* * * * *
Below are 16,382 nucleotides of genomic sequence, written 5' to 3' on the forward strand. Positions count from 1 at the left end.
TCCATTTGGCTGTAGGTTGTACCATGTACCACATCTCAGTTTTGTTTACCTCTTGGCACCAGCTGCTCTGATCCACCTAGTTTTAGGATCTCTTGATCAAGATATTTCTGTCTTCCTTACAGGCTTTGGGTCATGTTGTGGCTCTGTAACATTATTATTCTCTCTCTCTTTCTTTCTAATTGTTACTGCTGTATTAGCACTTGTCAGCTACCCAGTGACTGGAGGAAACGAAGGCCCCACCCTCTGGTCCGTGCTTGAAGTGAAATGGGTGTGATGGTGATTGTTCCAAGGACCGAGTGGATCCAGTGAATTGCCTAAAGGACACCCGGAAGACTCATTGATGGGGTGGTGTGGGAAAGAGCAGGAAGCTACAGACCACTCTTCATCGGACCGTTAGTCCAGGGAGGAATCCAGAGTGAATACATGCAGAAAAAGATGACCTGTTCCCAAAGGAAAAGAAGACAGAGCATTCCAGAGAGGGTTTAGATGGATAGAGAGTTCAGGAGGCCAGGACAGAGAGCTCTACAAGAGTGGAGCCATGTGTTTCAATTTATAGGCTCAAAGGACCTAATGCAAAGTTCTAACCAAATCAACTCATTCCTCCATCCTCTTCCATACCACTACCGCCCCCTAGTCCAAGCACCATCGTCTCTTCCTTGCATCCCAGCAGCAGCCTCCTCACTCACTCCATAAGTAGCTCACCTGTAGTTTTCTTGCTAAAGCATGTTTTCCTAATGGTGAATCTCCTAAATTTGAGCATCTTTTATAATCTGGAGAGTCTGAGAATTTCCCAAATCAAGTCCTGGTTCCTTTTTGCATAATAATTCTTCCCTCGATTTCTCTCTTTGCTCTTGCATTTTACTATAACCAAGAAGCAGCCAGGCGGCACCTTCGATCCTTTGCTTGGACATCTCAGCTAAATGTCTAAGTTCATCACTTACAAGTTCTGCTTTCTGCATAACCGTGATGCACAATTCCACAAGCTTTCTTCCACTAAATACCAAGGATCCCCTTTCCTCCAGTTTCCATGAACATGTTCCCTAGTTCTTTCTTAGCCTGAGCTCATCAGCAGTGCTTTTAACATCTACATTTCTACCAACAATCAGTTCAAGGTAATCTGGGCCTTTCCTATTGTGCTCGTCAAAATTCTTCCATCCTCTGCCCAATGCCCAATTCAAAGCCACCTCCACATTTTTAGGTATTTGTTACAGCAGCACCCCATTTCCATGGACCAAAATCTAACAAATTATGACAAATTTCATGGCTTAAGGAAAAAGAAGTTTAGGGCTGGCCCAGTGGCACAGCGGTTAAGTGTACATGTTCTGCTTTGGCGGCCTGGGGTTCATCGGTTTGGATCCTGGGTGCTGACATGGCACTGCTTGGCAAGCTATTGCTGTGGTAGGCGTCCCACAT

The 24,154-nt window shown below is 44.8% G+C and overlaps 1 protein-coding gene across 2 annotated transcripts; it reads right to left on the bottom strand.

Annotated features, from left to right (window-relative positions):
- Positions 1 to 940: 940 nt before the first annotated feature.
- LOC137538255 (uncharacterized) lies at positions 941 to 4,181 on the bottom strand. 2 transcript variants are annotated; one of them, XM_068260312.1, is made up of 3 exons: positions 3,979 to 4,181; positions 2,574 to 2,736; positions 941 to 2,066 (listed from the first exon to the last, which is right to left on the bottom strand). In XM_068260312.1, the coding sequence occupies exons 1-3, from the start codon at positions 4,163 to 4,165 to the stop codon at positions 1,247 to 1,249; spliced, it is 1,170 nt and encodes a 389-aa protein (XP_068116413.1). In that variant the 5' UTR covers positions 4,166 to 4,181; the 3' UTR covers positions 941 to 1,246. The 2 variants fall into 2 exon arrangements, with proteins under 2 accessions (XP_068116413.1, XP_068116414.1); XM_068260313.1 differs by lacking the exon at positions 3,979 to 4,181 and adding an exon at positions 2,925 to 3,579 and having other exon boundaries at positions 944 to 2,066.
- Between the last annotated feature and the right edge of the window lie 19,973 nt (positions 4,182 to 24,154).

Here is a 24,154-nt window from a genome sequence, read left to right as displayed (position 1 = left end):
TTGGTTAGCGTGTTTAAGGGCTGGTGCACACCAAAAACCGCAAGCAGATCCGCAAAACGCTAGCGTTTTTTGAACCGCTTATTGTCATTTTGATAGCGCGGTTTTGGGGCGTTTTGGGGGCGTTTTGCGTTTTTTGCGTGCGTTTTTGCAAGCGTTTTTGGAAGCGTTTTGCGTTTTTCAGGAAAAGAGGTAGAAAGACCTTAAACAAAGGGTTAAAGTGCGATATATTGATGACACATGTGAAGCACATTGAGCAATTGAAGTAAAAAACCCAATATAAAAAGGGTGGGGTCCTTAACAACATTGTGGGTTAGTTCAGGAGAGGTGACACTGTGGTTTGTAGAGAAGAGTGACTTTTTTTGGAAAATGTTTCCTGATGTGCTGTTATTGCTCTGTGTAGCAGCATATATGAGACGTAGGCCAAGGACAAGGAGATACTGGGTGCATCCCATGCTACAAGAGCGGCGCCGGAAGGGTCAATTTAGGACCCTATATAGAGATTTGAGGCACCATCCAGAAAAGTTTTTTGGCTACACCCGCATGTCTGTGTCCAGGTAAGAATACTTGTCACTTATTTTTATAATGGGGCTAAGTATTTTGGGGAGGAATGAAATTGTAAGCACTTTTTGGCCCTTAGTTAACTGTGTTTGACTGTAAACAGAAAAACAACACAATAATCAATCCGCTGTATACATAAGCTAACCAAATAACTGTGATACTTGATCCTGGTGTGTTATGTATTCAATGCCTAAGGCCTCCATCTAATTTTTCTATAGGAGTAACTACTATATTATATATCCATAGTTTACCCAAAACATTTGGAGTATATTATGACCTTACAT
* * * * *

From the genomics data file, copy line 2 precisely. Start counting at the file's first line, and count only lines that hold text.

TCCATTTGGCTGTAGGTTGTACCATGTACCACATCTCAGTTTTGTTTACCTCTTGGCACCAGCTGCTCTGATCCACCTAGTTTTAGGATCTCTTGATCAAGATATTTCTGTCTTCCTTACAGGCTTTGGGTCATGTTGTGGCTCTGTAACATTATTATTCTCTCTCTCTTTCTTTCTAATTGTTACTGCTGTATTAGCACTTGTCAGCTACCCAGTGACTGGAGGAAACGAAGGCCCCACCCTCTGGTCCGTGCTTGAAGTGAAATGGGTGTGATGGTGATTGTTCCAAGGACCGAGTGGATCCAGTGAATTGCCTAAAGGACACCCGGAAGACTCATTGATGGGGTGGTGTGGGAAAGAGCAGGAAGCTACAGACCACTCTTCATCGGACCGTTAGTCCAGGGAGGAATCCAGAGTGAATACATGCAGAAAAAGATGACCTGTTCCCAAAGGAAAAGAAGACAGAGCATTCCAGAGAGGGTTTAGATGGATAGAGAGTTCAGGAGGCCAGGACAGAGAGCTCTACAAGAGTGGAGCCATGTGTTTCAATTTATAGGCTCAAAGGACCTAATGCAAAGTTCTAACCAAATCAACTCATTCCTCCATCCTCTTCCATACCACTACCGCCCCCTAGTCCAAGCACCATCGTCTCTTCCTTGCATCCCAGCAGCAGCCTCCTCACTCACTCCATAAGTAGCTCACCTGTAGTTTTCTTGCTAAAGCATGTTTTCCTAATGGTGAATCTCCTAAATTTGAGCATCTTTTATAATCTGGAGAGTCTGAGAATTTCCCAAATCAAGTCCTGGTTCCTTTTTGCATAATAATTCTTCCCTCGATTTCTCTCTTTGCTCTTGCATTTTACTATAACCAAGAAGCAGCCAGGCGGCACCTTCGATCCTTTGCTTGGACATCTCAGCTAAATGTCTAAGTTCATCACTTACAAGTTCTGCTTTCTGCATAACCGTGATGCACAATTCCACAAGCTTTCTTCCACTAAATACCAAGGATCCCCTTTCCTCCAGTTTCCATGAACATGTTCCCTAGTTCTTTCTTAGCCTGAGCTCATCAGCAGTGCTTTTAACATCTACATTTCTACCAACAATCAGTTCAAGGTAATCTGGGCCTTTCCTATTGTGCTCGTCAAAATTCTTCCATCCTCTGCCCAATGCCCAATTCAAAGCCACCTCCACATTTTTAGGTATTTGTTACAGCAGCACCCCATTTCCATGGACCAAAATCTAACAAATTATGACAAATTTCATGGCTTAAGGAAAAAGAAGTTTAGGGCTGGCCCAGTGGCACAGCGGTTAAGTGTACATGTTCTGCTTTGGCGGCCTGGGGTTCATCGGTTTGGATCCTGGGTGCTGACATGGCACTGCTTGGCAAGCTATTGCTGTGGTAGGCGTCCCACAT